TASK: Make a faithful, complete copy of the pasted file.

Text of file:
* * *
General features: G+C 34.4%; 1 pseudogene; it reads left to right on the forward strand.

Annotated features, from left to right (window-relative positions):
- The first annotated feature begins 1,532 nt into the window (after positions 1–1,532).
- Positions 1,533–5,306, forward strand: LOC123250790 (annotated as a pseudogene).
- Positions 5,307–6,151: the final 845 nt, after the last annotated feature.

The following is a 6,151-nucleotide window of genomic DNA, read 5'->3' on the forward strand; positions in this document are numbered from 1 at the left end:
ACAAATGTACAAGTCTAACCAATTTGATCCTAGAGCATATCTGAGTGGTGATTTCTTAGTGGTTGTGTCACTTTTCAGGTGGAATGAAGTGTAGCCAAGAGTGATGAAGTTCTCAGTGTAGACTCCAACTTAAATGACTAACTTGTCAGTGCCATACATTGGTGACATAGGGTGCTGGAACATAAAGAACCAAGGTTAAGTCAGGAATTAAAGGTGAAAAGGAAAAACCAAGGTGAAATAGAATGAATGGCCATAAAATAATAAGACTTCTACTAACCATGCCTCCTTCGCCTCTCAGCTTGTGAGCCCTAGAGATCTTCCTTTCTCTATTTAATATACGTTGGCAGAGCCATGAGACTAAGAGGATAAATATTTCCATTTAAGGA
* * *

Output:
General features: G+C 34.4%; 1 pseudogene; it reads left to right on the forward strand.

Annotated features, from left to right (window-relative positions):
- The first annotated feature begins 1,532 nt into the window (after positions 1–1,532).
- Positions 1,533–5,306, forward strand: LOC123250790 (annotated as a pseudogene).
- Positions 5,307–6,151: the final 845 nt, after the last annotated feature.

The following is a 6,151-nucleotide window of genomic DNA, read 5'->3' on the forward strand; positions in this document are numbered from 1 at the left end:
ACAAATGTACAAGTCTAACCAATTTGATCCTAGAGCATATCTGAGTGGTGATTTCTTAGTGGTTGTGTCACTTTTCAGGTGGAATGAAGTGTAGCCAAGAGTGATGAAGTTCTCAGTGTAGACTCCAACTTAAATGACTAACTTGTCAGTGCCATACATTGGTGACATAGGGTGCTGGAACATAAAGAACCAAGGTTAAGTCAGGAATTAAAGGTGAAAAGGAAAAACCAAGGTGAAATAGAATGAATGGCCATAAAATAATAAGACTTCTACTAACCATGCCTCCTTCGCCTCTCAGCTTGTGAGCCCTAGAGATCTTCCTTTCTCTATTTAATATACGTTGGCAGAGCCATGAGACTAAGAGGATAAATATTTCCATTTAAGGA